acquaintance in Salt Lake informing me that my e-mail buddy, whom I'll
call Daniel, apparently committed suicide in Salt Lake on the previous
Tuesday evening. I say "apparently” as Daniel had been dealing with a
severe case of pneumonia and after being released from a hospital stay
had died. Later it was determined by the coroner that the cause of
death was pneumonia.
Daniel's mother is a psychotherapist who currently does "reparative
therapy” on Gays. Daniel's father is a prominent Mormon psychologist
who, in the late 1970s, became affiliated with the Values Institute at
Brigham Young University. The primary objective of the ironically named
Values Institute was to produce a "secular,” anti-Gay book which would
carefully explain all the reasons that homosexuality is sick and
wrong. Fortunately, after spending some $150,000 in church funds to
produce this book, the Values Institute was disbanded and Daniel's
father was released from his position because the institute was unable
to attain its goals with any credibility.
In 1992, I published a history of homosexuality in Mormonism, revealing
publicly for the first time the unsavory role Daniel's father played in
the Values Institute. When 32 year old Daniel read my paper some four
months previous to his death, he e-mailed me and we began a really nice
correspondence. He was understandably upset to learn of what his father
had tried to do, which resulted in a nasty confrontation with him. His
parents then left Utah to be missionaries in California and after they
left, Daniel went through his father's private papers and found even
more written evidence implicating his father in this unethical
business, further exacerbating their deteriorating relationship. He
wrote me an anguished, heart-wrenching e-mail soon afterwards, begging
for some support and guidance, which I happily gave to the best of my
Daniel was a vivacious, friendly, sweet guy with so much going for
him. While his death was accidental, he struggled with suicidal
thoughts for many years, just as so many other LDS Gay folks, including
myself. He had reached out to me as someone who had the overcome the
debilitating despair and fear cultivated by Mormon guilt, and had
turned my life around to find joy and strength.
Where was the promised Zion for this beautiful, magical man? Why
weren't his tears all wiped away by the Saints?
* * *
About four years ago, I was walking through the Castro district of San
Francisco, the quaint Victorian neighborhood and business district populated
mainly by Gays and Gay businesses (a Zion for us, of sorts). A delirious
homeless man was shouting extremely caustic and homophobic things at all
the Gay men and Lesbians who were strolling by him on that beautiful Saturday
afternoon. I was sickened by his words. I then had what I can only call
a mystical feeling of incredible power well up inside of me, and without
even thinking about what I would do or say, I walked up to him and shouted
right into his face with all the power of my six-foot-five frame, "KNOW
YE NOT THAT WE ARE ANGELS AMONGST YOU!!!??” My words must have cut
him to the quick, because for one brief moment this man became completely
lucid. He meekly begged my forgiveness, quickly packed up his few possessions
and walked off, glancing back at me in apprehension as though I might
call lightning down from the heavens or turn him into a pillar of salt.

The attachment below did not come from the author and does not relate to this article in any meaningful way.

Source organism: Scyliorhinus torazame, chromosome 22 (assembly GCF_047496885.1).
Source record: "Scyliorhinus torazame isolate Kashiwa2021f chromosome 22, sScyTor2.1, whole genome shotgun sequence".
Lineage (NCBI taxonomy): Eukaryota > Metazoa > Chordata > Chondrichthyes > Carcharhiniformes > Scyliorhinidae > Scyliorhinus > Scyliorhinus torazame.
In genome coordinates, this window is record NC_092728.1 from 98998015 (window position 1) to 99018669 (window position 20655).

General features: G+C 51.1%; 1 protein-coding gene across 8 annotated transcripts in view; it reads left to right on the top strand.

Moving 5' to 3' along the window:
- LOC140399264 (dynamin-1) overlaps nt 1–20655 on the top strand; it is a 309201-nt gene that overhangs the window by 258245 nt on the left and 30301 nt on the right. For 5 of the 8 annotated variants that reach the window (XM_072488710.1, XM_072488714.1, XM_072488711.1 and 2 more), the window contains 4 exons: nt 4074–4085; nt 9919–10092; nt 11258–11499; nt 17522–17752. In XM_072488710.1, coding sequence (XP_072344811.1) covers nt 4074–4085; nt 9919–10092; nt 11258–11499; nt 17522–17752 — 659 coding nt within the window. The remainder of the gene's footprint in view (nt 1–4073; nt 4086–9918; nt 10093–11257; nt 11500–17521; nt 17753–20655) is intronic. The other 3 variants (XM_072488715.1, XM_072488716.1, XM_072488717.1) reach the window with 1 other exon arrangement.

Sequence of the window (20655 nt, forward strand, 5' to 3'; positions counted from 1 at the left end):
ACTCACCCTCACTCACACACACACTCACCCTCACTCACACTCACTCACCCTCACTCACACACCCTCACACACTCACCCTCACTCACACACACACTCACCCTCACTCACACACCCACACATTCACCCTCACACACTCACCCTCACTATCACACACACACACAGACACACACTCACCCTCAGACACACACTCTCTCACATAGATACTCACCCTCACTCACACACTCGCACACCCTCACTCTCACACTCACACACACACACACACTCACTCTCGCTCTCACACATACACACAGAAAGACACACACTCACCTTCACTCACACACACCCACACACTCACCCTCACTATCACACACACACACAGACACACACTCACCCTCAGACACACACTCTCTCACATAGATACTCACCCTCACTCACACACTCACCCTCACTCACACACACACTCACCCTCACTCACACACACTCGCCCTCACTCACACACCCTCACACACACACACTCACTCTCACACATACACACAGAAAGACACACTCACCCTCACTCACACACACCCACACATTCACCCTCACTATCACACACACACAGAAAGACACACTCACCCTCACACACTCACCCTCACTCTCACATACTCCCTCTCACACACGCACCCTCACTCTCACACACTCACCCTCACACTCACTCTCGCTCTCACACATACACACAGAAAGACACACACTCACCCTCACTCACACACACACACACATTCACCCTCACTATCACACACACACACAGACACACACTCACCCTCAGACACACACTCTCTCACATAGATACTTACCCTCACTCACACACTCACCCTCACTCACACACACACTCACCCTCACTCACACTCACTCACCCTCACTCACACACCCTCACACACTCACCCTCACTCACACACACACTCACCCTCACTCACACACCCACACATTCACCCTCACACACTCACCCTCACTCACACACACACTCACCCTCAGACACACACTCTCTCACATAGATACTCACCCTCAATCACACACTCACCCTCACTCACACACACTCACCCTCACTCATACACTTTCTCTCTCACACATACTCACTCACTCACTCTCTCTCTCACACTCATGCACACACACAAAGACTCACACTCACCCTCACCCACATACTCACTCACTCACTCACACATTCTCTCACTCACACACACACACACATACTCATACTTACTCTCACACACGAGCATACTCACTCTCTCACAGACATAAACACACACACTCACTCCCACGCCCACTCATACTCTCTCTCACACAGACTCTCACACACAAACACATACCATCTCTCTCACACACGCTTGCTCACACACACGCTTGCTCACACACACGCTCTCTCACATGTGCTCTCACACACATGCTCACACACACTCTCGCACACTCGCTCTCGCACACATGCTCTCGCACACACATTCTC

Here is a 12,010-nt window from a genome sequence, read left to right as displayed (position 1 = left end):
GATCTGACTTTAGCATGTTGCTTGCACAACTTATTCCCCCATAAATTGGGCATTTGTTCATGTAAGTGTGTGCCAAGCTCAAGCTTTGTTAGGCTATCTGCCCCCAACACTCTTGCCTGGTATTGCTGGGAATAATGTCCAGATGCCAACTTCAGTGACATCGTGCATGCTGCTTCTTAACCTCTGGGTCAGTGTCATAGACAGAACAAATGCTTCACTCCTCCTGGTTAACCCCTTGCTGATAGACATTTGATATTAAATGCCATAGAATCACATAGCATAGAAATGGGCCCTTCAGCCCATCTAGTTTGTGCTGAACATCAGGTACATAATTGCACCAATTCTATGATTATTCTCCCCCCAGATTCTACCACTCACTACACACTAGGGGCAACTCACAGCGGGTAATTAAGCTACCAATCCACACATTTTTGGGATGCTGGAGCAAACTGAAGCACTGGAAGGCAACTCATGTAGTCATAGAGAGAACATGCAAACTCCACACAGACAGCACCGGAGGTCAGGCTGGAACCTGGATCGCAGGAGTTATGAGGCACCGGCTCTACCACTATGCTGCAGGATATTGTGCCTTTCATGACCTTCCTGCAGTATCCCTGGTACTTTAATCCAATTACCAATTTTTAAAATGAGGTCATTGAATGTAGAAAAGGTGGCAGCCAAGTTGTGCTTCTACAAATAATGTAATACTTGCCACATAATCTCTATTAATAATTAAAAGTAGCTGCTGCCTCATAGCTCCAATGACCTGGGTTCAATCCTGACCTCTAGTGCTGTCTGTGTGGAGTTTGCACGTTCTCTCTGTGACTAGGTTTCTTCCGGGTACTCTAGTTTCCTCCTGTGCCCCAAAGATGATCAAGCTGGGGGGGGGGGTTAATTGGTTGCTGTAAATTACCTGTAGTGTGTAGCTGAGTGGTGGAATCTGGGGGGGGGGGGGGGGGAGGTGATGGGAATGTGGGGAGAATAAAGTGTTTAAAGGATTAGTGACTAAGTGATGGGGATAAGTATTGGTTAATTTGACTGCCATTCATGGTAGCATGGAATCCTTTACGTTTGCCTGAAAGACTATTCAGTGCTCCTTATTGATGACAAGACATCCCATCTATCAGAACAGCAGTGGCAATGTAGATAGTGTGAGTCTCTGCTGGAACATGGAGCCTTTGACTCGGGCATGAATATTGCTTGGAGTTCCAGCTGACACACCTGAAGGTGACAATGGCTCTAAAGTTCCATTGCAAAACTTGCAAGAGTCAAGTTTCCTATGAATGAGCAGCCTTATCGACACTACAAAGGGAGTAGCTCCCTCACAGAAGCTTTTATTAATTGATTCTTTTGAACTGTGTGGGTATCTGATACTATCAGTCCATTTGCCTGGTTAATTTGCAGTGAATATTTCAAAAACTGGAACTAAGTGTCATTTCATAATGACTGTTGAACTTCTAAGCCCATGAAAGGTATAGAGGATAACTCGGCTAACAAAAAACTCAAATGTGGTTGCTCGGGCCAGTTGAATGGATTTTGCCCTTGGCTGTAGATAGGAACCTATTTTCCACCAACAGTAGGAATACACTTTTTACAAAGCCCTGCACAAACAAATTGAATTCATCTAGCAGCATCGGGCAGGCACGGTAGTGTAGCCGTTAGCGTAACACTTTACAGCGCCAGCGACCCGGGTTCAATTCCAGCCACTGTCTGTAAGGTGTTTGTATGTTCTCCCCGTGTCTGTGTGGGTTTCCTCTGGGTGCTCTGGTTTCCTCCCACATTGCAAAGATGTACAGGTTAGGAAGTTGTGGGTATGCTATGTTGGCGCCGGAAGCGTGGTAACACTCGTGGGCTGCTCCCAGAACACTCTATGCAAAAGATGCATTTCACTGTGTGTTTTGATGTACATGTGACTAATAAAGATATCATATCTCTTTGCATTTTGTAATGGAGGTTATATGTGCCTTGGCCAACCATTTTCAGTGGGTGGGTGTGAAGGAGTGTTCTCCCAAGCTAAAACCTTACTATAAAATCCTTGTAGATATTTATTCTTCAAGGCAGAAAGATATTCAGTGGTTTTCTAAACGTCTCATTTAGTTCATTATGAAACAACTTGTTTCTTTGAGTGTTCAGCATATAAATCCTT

I don't know where that statement I shouted came from, but ever since
then, I have contemplated it regularly and have come to several interesting
conclusions, only one of which I will share here.
Just like the angels sent to report to God on the hostility of Sodom
and Gomorrah, I firmly believe that somehow, in an ironic twist of fate,
we Queer folks are in fact angels, here to test the hospitality of the
"cities of the plain.” Here to probe how the world with its
governments, polities, and religions treats us. From just my own experience
(and not counting the histories of so many Queer folks who have gone before
me, crushed under relentless heterosexism and homophobia), I must report
that the Mormon faith is failing miserably in its responsibility to love
the unloved, to bind the wounds of the broken, to liberate the captives,
to feed our starving souls, to wrap the tent of Zion around our trembling
Although it is a religion based on angelic restoration, Mormonism is
unable and unwilling to see that it is "entertaining angels”
in its very midst. Instead of embracing us and the wondrous gifts of spirit
we bring to the Feast, Mormon leaders hunt us down, then punish, excommunicate,
and exile us to the terrible wastelands of Sodom. Yet somehow out of the
ashes of our pain, I know we can till this forsaken soil with our passion;
we can sow it with the seeds of our stories, water it with our tears and
our very blood if need be. We can make the desert wastes of Sodom blossom
into fragrant roses of every rainbow hue, dressing and keeping gardens
of love, beauty, balance, and delight!
As I contemplate my own life-long quest for Zion (one of the very few
remnants of Mormonism that I yet cherish), my best and most certain wisdom
is that Zion can only be found within the pales of our own hearts. So
keep telling your stories and singing your songs of redemption, of liberation.
Love yourself fiercely, proudly, joyously. Find a circle of people who
also love you fiercely, proudly, joyously and become a community of lovers
in the Garden. I am most blessed, for here in Santa Cruz, California,
I have found a magical community of beautiful, vibrant, healthy souls
who nourish me beyond my greatest dreams. Unlike the Latter-Day Saints,
the circle of my friends here, my beloved "family” in the deepest
sense of the word, never ever promised to wipe away my tears of
sorrow. They simply DID IT.
- I send out prayers to all those seekers of refuge, whose tears
fall in the Garden — may they water the flowers of the soul.
- I send out prayers for all who get lost on the road to Zion — may you
see through false promises and find authentic places of safety.
- I send out prayers for our community, that we may strive to
be open to those who need rest from the awful failings of our world; that
we may assist each other when needed, and remember to love honestly and
- I send out prayers to rededicate myself to finding refuge when
I am in need and providing refuge to others in need.